What Do 4G/LTE Networks' Entirely New Infrastructure Mean for Security?
By now, we’ve all seen the uncharacteristically techie ads for 4G/LTE phones and services. Even for those of us who don’t know that LTE stands for Long Term Evolution, the 4G postscript reassures us that we are going to get more, better, and faster. After all, the “Gs” have been part of our vernacular and consciousness for a while.
1G brought us the even-in its-own-time, grin-worthy “brick;” and 2G, the enduring clam shell. 3G phones and networks have been all about smartphones and extending voice communications to data and video. And the in-between “Gs” have offered tweaks for call quality and a range of new services.
But now, with the bewitching 4G, comes the promise of a near quantum leap rather than just simple improvement. Think downloading and viewing a two-hour movie on your smartphone while riding the bus home—as fast, nay faster, than you can on your home computer. That speeds the essence of the 4G/LTE promise: a multimedia-centric network model and constituent devices that vastly improve the service quality of its predecessors.
That said, does this mean that 4G/LTE networks are based on entirely new infrastructure? Yup, that’s exactly what it means. The cellular or wireless networks of the past were built and optimized for voice communication. Over time, as text and email messages became more popular, the networks—and devices for that matter—were modified to handle the additional traffic.
Today though, multimedia-capable mobile devices are an imperative of every part of our personal and professional lives and we expect them to give us access to everything, everywhere, and in an instant. This type of information urgency has caused the makeup of the wireless network to change to an “all IP” network or one that looks very much like the computer networks we use at work and school. This means that our phones and the entire mobility management infrastructure that makes our iPhone to Android SKYPE calls possible will have IP addresses just like our laptops do on land-based networks today. So the experience of connecting over the wireless or cellular carrier network will be indistinguishable from the one we have over local wifi—what’s not to like about that?
For starters, think about getting a lot more SPAM, since the sources and destinations (i.e., new IPs) will increase by orders of magnitude. This may be a mere nuisance on your hotmail account, but with pay-as-you-use text and data smartphone plans, it could end up costing you serious cash. To boot, there are viruses and botnet infections that are specifically written to make sure your phone is “called” or woken up repeatedly just for the fun of draining the battery. Then, there are the more insidious possibilities that include a critical mass of infected phones that unwittingly participate in denial of service attacks, causing cellular network disruption for legitimate users. Security is also likely to take center stage as smart meters for home, wireless health monitors, and IPTVs join the ranks of 4G connected devices available to us.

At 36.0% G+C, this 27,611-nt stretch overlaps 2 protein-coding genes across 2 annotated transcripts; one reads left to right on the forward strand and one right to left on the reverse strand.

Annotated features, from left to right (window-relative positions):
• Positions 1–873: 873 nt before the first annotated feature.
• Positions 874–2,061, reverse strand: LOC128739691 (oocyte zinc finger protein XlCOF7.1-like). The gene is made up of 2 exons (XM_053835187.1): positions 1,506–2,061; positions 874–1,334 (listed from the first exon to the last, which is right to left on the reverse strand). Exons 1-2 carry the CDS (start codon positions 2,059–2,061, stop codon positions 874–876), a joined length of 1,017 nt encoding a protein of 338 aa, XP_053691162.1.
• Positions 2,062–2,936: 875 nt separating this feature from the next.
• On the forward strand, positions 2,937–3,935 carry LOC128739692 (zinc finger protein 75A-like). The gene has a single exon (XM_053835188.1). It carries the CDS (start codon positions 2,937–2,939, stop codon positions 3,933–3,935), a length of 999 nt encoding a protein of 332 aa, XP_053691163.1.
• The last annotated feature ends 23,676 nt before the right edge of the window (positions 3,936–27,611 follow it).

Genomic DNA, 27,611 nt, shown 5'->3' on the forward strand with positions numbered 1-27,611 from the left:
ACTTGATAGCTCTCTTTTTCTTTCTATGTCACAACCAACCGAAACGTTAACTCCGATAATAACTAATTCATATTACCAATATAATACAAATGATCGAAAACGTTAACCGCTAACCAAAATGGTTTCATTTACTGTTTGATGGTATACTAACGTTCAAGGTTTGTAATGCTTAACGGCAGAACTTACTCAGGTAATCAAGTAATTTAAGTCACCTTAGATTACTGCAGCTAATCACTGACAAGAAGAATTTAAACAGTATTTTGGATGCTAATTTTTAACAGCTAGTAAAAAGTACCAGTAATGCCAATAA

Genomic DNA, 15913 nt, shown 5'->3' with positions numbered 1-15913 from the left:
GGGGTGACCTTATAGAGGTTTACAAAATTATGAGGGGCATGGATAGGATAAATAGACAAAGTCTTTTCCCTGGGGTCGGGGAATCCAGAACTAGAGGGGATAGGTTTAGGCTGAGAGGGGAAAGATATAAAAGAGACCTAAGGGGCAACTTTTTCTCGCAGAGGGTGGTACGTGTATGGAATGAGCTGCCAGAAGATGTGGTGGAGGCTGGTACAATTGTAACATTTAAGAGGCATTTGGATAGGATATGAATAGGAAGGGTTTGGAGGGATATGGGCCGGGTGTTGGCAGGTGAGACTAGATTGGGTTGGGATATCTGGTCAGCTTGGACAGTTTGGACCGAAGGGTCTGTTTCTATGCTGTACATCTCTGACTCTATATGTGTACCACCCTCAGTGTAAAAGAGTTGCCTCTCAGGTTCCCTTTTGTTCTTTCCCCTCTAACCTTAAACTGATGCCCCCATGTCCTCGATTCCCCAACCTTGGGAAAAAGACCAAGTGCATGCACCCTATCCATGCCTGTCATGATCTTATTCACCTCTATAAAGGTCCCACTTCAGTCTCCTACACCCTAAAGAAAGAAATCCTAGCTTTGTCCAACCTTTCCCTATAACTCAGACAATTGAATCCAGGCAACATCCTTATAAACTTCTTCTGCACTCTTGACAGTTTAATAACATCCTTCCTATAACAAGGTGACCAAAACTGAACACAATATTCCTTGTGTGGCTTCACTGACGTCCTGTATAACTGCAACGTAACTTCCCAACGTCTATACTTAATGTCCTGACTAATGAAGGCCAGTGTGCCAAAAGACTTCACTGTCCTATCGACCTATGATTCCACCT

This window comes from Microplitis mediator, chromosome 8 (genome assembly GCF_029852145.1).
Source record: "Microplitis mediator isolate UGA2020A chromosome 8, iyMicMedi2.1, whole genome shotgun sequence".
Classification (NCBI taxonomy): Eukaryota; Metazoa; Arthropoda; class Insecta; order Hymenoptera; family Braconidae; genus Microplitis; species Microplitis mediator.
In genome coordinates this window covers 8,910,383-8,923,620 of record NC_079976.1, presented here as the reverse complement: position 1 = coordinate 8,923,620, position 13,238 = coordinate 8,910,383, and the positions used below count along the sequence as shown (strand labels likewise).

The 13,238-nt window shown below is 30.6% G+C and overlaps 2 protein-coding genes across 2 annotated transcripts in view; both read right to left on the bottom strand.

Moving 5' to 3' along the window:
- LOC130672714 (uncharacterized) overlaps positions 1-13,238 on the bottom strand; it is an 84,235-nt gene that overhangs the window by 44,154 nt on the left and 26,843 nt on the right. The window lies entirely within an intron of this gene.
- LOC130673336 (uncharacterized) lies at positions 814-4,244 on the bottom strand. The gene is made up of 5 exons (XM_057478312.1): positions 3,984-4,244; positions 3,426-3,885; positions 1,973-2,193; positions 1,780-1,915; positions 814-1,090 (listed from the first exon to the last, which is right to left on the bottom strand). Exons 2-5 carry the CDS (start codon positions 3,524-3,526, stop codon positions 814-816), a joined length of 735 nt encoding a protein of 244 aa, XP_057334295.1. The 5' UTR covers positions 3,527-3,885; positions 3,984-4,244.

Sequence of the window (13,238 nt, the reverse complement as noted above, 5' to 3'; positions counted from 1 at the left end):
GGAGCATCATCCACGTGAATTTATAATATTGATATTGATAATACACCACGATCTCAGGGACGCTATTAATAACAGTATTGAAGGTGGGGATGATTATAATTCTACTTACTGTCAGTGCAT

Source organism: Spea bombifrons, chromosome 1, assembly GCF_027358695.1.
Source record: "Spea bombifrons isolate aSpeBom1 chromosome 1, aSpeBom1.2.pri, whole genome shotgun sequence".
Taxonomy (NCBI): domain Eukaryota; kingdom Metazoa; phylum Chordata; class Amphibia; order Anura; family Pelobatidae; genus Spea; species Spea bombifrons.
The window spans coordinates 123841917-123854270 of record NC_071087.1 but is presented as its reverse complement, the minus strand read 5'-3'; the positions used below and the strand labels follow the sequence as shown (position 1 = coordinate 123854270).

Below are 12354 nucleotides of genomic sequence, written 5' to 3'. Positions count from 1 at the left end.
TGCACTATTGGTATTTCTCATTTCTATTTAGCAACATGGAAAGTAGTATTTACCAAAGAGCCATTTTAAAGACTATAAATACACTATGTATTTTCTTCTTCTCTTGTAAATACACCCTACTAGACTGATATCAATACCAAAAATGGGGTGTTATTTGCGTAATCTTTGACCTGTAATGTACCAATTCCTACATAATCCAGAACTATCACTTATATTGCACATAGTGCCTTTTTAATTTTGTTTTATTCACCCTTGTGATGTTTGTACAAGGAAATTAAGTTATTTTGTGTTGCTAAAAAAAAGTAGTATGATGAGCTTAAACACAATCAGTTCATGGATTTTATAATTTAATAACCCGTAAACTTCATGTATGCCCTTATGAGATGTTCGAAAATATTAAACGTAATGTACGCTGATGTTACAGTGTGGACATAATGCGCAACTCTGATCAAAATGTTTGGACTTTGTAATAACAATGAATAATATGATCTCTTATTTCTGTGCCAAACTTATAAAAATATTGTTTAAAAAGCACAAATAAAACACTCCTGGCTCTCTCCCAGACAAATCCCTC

But are any of these really unexpected? These are all of the security and service quality challenges that Internet-connected users and network administrators face within terrestrial networks today. So, naturally, the 4G/LTE all IP infrastructure will just extend the attack surface. And while technologies like firewalls, intrusion detection sensors, encryption tools and subscriber protection suites can ameliorate some of the risks, the question now is: What’s available to you from your provider and for your chosen device?
All things considered, 4G/LTE networks are still pretty new—with most of the world’s wireless services carriers only now transitioning. In the U.S., Verizon and Metro PCS offer 4G service. AT&T’s rollout is currently underway and will continue through 2013. If you are planning on making the switch for yourself, your organization, or business, then be sure to ask some questions of your service representative. Understand what steps can be taken to protect device contents and ensure secure connectivity. And know your options for protecting your device—and your wallet—from unwanted connection attempts and gratuitous traffic.
4G is the way of the near-term future (in fact there’s even LTE advanced planning underway) and I for one am giddy about the prospects of catching up on email and my favorite TV shows without a single second of train commute wasted. But for me, it will be an all-security-options-“on” ride.